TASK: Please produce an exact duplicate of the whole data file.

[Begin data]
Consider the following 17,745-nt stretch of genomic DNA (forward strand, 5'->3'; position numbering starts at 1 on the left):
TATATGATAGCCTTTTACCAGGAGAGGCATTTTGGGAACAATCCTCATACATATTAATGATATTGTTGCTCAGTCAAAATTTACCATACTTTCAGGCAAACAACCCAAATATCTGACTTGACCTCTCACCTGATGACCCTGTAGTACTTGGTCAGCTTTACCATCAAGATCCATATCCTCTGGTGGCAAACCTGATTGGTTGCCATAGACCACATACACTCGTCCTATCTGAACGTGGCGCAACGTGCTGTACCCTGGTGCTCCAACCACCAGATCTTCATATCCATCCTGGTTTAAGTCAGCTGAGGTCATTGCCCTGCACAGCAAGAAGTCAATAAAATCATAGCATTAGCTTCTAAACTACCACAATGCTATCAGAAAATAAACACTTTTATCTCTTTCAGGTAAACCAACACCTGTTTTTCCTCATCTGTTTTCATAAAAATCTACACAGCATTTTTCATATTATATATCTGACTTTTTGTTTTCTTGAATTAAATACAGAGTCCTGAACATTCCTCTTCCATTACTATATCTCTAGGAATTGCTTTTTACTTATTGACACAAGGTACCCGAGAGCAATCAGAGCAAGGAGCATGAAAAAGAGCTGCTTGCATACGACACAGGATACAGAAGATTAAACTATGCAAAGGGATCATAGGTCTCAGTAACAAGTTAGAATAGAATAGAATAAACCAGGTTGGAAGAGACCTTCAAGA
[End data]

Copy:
Consider the following 17,745-nt stretch of genomic DNA (forward strand, 5'->3'; position numbering starts at 1 on the left):
TATATGATAGCCTTTTACCAGGAGAGGCATTTTGGGAACAATCCTCATACATATTAATGATATTGTTGCTCAGTCAAAATTTACCATACTTTCAGGCAAACAACCCAAATATCTGACTTGACCTCTCACCTGATGACCCTGTAGTACTTGGTCAGCTTTACCATCAAGATCCATATCCTCTGGTGGCAAACCTGATTGGTTGCCATAGACCACATACACTCGTCCTATCTGAACGTGGCGCAACGTGCTGTACCCTGGTGCTCCAACCACCAGATCTTCATATCCATCCTGGTTTAAGTCAGCTGAGGTCATTGCCCTGCACAGCAAGAAGTCAATAAAATCATAGCATTAGCTTCTAAACTACCACAATGCTATCAGAAAATAAACACTTTTATCTCTTTCAGGTAAACCAACACCTGTTTTTCCTCATCTGTTTTCATAAAAATCTACACAGCATTTTTCATATTATATATCTGACTTTTTGTTTTCTTGAATTAAATACAGAGTCCTGAACATTCCTCTTCCATTACTATATCTCTAGGAATTGCTTTTTACTTATTGACACAAGGTACCCGAGAGCAATCAGAGCAAGGAGCATGAAAAAGAGCTGCTTGCATACGACACAGGATACAGAAGATTAAACTATGCAAAGGGATCATAGGTCTCAGTAACAAGTTAGAATAGAATAGAATAAACCAGGTTGGAAGAGACCTTCAAGA